If you’re short on space but longing for tomatoes or strawberries with real flavor, container gardening can be the solution to your prayers. Likewise, if your yard is infested with nematodes that keep attacking your vegetables, you could simply outsmart the little pests by keeping your crops out of their reach. Container gardens are once again the answer. Of course, such things are easier said than done, right? No worries! Read on and we’ll show and tell you all about how growing vegetables in containers is done.
So Many Vegetables…
You obviously want to grow what you and your family will eat. But if you can’t find large containers or food-safe buckets to use, you will have to stick to veggies that don’t need a lot of space to grow well. Most leafy greens that you’d use as a salad base (spinach, lettuce, arugula, etc.) fall into this category. Radishes, sugar snap peas, Swiss chard and strawberries will do okay in small containers as well. So will micro greens, which are any kind of edible plants that are harvested for consumption after they’ve gotten a few inches tall.
There is also a group of vegetables that will do okay in medium size containers. These include peppers as well as some types of cucumbers and squash. However, a lot of popular vegetables have extensive root systems. If you’re not going to be growing them in the ground, you need a fairly deep container, (go for the biggest ones you can find). This allows them to reach their full potential so they don’t end up stunted and puny. Things like potatoes, sweet potatoes, corn, carrots and most tomatoes fall in this category.
Pick Your Pots
While there are certainly other container options out there, the main choices are still plastic and terracotta. Plastic is good for keeping moisture loving plants happy and terracotta is good for species that prefer a drier life. Ceramic or glazed terracotta pots are also good for holding in moisture. There aren’t many vegetables that like drier conditions. In fact, none immediately come to mind. But there are plenty that are prone to rotting if you keep them too damp.
Of course, you’ll want to consider the color of your planter. In places with cooler climates, dark pots can help keep plants warm. However, I’d think twice before doing so in warmer regions. For instance, I once planted some flowers in a black pot and they were dead a week later. The result is that I normally use light colored planters to keep my vegetables from frying to a crisp. However, seedlings do germinate and grow faster in darker containers. I guess the moral here is that you can use them just but be very, very careful.
Select Your Ideal Spot for Growing Vegetables in Containers
The great thing about growing your plants in containers is that they don’t have to stay in a bad spot. If they’re not getting enough sun or they’re getting too much, you can move them elsewhere and adjust on the fly. Light is still a very important factor when it comes to vegetable gardens. Most veggies are going to want sun and lots of it. However, there are some species that don’t mind brightly lit or partial shade conditions as long as they get a few sunny hours. Many of these are plants you would probably put in your salad: leafy greens, radishes, carrots, and peas.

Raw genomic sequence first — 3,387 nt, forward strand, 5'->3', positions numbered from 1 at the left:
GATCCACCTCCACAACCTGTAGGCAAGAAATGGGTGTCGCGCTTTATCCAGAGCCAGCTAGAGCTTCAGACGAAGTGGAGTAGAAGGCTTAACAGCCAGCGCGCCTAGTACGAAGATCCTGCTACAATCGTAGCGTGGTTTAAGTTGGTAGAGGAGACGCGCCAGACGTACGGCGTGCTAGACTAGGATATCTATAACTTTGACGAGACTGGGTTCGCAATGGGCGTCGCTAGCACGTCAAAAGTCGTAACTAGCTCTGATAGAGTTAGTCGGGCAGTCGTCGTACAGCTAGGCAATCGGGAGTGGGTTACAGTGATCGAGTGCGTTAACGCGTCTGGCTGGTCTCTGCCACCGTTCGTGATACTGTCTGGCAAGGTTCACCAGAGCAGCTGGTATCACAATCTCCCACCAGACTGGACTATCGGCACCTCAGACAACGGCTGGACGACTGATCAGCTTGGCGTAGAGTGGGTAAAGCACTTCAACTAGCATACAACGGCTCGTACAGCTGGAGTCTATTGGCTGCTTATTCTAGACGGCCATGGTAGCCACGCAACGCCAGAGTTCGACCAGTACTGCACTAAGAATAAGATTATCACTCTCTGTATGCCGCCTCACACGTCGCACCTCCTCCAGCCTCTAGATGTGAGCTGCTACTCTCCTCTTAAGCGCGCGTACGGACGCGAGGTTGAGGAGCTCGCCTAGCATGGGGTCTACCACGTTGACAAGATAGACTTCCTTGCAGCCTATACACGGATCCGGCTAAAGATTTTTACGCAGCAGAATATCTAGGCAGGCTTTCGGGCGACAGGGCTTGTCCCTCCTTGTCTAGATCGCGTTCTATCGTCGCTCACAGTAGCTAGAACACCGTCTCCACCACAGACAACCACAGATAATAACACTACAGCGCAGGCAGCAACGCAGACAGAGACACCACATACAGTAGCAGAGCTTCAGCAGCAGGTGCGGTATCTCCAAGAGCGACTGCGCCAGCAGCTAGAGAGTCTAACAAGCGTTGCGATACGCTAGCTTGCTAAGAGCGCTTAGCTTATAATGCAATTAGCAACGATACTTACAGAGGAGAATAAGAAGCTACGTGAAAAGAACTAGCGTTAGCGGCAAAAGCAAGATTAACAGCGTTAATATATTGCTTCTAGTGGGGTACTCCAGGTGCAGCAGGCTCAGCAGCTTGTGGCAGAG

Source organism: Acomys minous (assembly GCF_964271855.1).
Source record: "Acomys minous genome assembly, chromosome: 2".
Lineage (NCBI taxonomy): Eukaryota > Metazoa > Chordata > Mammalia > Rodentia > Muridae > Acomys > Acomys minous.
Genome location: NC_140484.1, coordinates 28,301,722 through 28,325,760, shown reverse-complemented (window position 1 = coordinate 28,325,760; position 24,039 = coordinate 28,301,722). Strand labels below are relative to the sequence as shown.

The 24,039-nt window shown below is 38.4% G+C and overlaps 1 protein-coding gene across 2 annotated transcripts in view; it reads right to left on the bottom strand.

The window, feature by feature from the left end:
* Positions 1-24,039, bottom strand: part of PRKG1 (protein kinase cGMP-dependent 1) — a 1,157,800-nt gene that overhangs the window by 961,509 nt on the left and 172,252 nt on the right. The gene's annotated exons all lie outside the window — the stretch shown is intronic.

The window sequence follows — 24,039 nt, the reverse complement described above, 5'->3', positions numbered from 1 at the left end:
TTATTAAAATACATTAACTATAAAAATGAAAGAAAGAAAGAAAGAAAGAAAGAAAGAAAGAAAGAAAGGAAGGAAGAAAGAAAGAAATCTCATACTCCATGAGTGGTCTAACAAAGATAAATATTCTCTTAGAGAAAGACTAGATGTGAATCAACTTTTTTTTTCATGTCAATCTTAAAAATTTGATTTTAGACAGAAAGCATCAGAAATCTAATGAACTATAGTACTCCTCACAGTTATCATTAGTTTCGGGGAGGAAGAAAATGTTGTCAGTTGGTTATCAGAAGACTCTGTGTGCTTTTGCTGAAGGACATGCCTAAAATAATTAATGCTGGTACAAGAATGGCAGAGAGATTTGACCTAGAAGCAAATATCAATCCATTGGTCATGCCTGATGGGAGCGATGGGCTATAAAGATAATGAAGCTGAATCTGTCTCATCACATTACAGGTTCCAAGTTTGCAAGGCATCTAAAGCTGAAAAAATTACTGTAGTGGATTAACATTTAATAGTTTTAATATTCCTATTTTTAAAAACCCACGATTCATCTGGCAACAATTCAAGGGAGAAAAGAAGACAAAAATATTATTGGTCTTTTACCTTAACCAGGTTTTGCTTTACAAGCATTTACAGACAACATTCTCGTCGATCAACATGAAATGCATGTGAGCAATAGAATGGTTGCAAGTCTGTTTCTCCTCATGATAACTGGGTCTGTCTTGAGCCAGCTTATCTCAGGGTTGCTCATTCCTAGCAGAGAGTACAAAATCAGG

If you’re trying to grow sun-loving plants in less than ideal conditions or your shade plants are getting enough light, you might want to try setting up a sun lamp outside. Just make sure it’s not close enough to the plant that it burns the leaves. If you don’t want heat and light at the same time, another idea is to angle an old mirror or another type of reflective material so that it adds some light to dark corners.
With Veggies, It’s All About The Soil
Just like Billy Joel said: it’s all about soil. Just remember: Potting soil, not garden soil. Two totally different things. Moving on. As a budget gardener, I’ve recently tested out two different kinds of cheap potting soil. Ace Hardware sells one that’s about $3 for good-size bag. I used it for quite some time. However, it tends to hold in moisture to the point you have to skip watering days or risk rotting your plants. It also forms troublesome clumps after a time, even when mixed with perlite. I’ve found that moisture-loving herbs (like mints) and annual flowers do okay with this stuff but it’s not been great for starting seeds. On the other hand, Lowes sells $4 worth for a potting soil mix that seems to contain a large amount of wood chips. The seeds I’ve started in it have come up quickly. However, it has the opposite problem and doesn’t hold enough moisture in. So I’ve mixed them up. We’ll see what happens.
Yes, you certainly can spend $8/bag on the Miracle Grow stuff but you really don’t need to. This is especially true if you have the space to create a decent-sized compost pile. Composting enables you to improve the quality of cheap potting soil or add some nutrients back into recycled potting soil. As long as doing so won’t get you in trouble with the neighborhood watch, of course! Alternate composting methods include small kitchen buckets for organic waste and worm composting bins that you keep under the sink.
Now all you need is a water hose with a decent nozzle and you’re armed with all the info you need for growing vegetables in containers this summer!